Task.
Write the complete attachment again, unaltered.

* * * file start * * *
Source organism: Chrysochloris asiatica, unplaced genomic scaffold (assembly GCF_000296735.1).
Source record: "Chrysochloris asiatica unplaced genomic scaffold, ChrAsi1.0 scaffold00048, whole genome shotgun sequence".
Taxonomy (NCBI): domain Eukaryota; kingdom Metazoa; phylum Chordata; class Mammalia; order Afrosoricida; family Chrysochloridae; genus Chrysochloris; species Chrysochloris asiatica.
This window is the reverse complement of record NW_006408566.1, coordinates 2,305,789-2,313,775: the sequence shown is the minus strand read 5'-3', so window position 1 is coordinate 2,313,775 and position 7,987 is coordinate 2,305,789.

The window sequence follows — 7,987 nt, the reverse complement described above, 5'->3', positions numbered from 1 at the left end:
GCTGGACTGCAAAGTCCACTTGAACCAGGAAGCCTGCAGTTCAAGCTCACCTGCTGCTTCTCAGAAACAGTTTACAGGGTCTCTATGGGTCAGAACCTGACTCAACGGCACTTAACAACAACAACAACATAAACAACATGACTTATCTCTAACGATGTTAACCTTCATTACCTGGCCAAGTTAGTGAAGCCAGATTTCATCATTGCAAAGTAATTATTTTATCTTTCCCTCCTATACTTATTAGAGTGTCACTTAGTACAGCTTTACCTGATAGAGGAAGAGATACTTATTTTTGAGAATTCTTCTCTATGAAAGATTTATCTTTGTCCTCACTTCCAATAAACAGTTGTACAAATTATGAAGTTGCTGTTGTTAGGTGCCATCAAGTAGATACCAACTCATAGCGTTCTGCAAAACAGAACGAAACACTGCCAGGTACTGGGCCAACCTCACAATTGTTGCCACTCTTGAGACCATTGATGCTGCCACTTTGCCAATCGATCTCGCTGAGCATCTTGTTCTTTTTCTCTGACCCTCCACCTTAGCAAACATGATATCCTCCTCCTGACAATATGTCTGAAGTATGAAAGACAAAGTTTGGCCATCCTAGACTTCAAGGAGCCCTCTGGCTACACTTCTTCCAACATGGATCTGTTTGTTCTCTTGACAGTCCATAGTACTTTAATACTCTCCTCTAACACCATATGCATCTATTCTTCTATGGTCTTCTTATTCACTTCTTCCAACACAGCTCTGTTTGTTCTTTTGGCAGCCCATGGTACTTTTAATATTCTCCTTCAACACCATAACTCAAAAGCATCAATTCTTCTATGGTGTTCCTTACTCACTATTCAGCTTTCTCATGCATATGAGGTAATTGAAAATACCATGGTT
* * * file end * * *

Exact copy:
Source organism: Chrysochloris asiatica, unplaced genomic scaffold (assembly GCF_000296735.1).
Source record: "Chrysochloris asiatica unplaced genomic scaffold, ChrAsi1.0 scaffold00048, whole genome shotgun sequence".
Taxonomy (NCBI): domain Eukaryota; kingdom Metazoa; phylum Chordata; class Mammalia; order Afrosoricida; family Chrysochloridae; genus Chrysochloris; species Chrysochloris asiatica.
This window is the reverse complement of record NW_006408566.1, coordinates 2,305,789-2,313,775: the sequence shown is the minus strand read 5'-3', so window position 1 is coordinate 2,313,775 and position 7,987 is coordinate 2,305,789.

The window sequence follows — 7,987 nt, the reverse complement described above, 5'->3', positions numbered from 1 at the left end:
GCTGGACTGCAAAGTCCACTTGAACCAGGAAGCCTGCAGTTCAAGCTCACCTGCTGCTTCTCAGAAACAGTTTACAGGGTCTCTATGGGTCAGAACCTGACTCAACGGCACTTAACAACAACAACAACATAAACAACATGACTTATCTCTAACGATGTTAACCTTCATTACCTGGCCAAGTTAGTGAAGCCAGATTTCATCATTGCAAAGTAATTATTTTATCTTTCCCTCCTATACTTATTAGAGTGTCACTTAGTACAGCTTTACCTGATAGAGGAAGAGATACTTATTTTTGAGAATTCTTCTCTATGAAAGATTTATCTTTGTCCTCACTTCCAATAAACAGTTGTACAAATTATGAAGTTGCTGTTGTTAGGTGCCATCAAGTAGATACCAACTCATAGCGTTCTGCAAAACAGAACGAAACACTGCCAGGTACTGGGCCAACCTCACAATTGTTGCCACTCTTGAGACCATTGATGCTGCCACTTTGCCAATCGATCTCGCTGAGCATCTTGTTCTTTTTCTCTGACCCTCCACCTTAGCAAACATGATATCCTCCTCCTGACAATATGTCTGAAGTATGAAAGACAAAGTTTGGCCATCCTAGACTTCAAGGAGCCCTCTGGCTACACTTCTTCCAACATGGATCTGTTTGTTCTCTTGACAGTCCATAGTACTTTAATACTCTCCTCTAACACCATATGCATCTATTCTTCTATGGTCTTCTTATTCACTTCTTCCAACACAGCTCTGTTTGTTCTTTTGGCAGCCCATGGTACTTTTAATATTCTCCTTCAACACCATAACTCAAAAGCATCAATTCTTCTATGGTGTTCCTTACTCACTATTCAGCTTTCTCATGCATATGAGGTAATTGAAAATACCATGGTT